<p><b>If you want the beauty of winter without having to <a href="http://www.nytimes.com/2013/01/24/us/cold-weather-hits-midwest-and-east-coast-causing-several-deaths.html">brave the bone-chilling temperatures blasting much of the United States this week</a>, snuggle into a soft blanket, grab a warm beverage, and curl up with some of these natural frozen wonders.</b></p> <p><i>Nieve penitente</i>, or penitent snow, are collections of spires that resemble robed monks—or penitents. They are flattened columns of snow wider at the base than at the tip and can range in height from 3 to 20 feet (1 to 6 meters). The picture above shows the phenomenon in central <a href="http://travel.nationalgeographic.com/travel/countries/chile-guide/">Chile</a>. (<a href="http://photography.nationalgeographic.com/photography/photos/patterns-snow-ice/#/ice-cave-ceiling_9417_600x450.jpg">See pictures of the patterns in snow and ice.</a>)</p> <p>Nieve penitente tend to form in shallow valleys where the snow is deep and the sun doesn't shine at too steep an angle, said <a href="http://www.its.caltech.edu/~atomic/">Kenneth Libbrecht</a>, a physicist at the California Institute of Technology in Pasadena who studies ice crystal formation.</p> <p>As the snow melts, dirt gets mixed in with the runoff and collects in little pools here and there, he said. Since the dirt is darker in color than the surrounding snow, the dirty areas melt faster "and you end up digging these pits," explained Libbrecht.</p> <p>"They tend to form at high altitude," he said. But other than that, no one really knows the exact conditions that are needed to form penitent snow.</p> <p>"They're fairly strong," Libbrecht said. "People have found [the spires] difficult to hike through."</p> <p>—<i>Jane J. Lee</i></p>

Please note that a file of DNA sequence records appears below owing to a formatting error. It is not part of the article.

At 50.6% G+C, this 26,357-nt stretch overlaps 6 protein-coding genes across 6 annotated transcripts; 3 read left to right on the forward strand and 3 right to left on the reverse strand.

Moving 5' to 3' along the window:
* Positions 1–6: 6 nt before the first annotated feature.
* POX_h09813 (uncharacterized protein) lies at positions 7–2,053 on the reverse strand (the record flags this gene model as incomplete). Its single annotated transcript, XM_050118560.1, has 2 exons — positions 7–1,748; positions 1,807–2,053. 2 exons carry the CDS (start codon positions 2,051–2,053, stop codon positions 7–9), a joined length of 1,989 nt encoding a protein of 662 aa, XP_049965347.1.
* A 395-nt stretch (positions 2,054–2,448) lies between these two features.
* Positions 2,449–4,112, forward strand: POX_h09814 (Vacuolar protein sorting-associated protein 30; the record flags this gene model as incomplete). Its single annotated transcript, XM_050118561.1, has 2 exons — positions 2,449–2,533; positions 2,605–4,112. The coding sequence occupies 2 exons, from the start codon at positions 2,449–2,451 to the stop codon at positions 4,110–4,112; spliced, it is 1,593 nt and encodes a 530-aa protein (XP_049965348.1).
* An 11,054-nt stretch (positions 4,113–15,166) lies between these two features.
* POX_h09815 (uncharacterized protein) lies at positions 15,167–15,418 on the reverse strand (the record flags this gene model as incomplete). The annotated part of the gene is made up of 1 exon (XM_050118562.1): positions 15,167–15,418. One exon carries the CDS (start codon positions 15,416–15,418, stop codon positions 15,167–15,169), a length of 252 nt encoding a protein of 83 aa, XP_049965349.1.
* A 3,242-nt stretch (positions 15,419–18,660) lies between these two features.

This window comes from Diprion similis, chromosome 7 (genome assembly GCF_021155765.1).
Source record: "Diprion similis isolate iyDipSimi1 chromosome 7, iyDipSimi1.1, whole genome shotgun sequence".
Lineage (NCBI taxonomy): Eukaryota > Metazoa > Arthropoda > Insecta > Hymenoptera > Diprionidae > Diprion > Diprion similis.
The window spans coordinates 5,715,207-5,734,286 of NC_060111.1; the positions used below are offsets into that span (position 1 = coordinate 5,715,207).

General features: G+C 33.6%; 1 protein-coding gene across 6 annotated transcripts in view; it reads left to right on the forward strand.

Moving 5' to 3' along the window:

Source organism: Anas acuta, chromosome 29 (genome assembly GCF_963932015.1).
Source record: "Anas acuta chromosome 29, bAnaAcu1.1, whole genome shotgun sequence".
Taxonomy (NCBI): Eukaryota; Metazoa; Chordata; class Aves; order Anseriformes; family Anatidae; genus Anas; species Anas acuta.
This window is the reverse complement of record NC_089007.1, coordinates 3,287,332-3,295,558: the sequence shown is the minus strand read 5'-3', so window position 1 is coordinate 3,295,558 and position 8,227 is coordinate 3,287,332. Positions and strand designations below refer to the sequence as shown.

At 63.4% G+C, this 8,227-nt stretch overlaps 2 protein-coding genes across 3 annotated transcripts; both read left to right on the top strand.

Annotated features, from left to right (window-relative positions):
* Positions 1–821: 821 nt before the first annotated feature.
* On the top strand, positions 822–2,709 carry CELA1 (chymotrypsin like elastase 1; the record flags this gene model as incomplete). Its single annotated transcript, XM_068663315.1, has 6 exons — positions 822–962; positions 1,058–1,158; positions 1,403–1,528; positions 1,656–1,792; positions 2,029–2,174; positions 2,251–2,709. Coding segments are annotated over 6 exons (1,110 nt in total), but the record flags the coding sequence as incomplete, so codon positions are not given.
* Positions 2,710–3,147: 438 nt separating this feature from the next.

Penitent Snow

If you want the beauty of winter without having to brave the bone-chilling temperatures blasting much of the United States this week, snuggle into a soft blanket, grab a warm beverage, and curl up with some of these natural frozen wonders.

Nieve penitente, or penitent snow, are collections of spires that resemble robed monks—or penitents. They are flattened columns of snow wider at the base than at the tip and can range in height from 3 to 20 feet (1 to 6 meters). The picture above shows the phenomenon in central Chile. (See pictures of the patterns in snow and ice.)

Nieve penitente tend to form in shallow valleys where the snow is deep and the sun doesn't shine at too steep an angle, said Kenneth Libbrecht, a physicist at the California Institute of Technology in Pasadena who studies ice crystal formation.

As the snow melts, dirt gets mixed in with the runoff and collects in little pools here and there, he said. Since the dirt is darker in color than the surrounding snow, the dirty areas melt faster "and you end up digging these pits," explained Libbrecht.

"They tend to form at high altitude," he said. But other than that, no one really knows the exact conditions that are needed to form penitent snow.

"They're fairly strong," Libbrecht said. "People have found [the spires] difficult to hike through."

Jane J. Lee

Photograph by Art Wolfe, Getty Images

Pictures: The Story Behind Sun Dogs, Penitent Ice, and More

Ice forms some weird and wonderful things—find out how Mother Nature does it.

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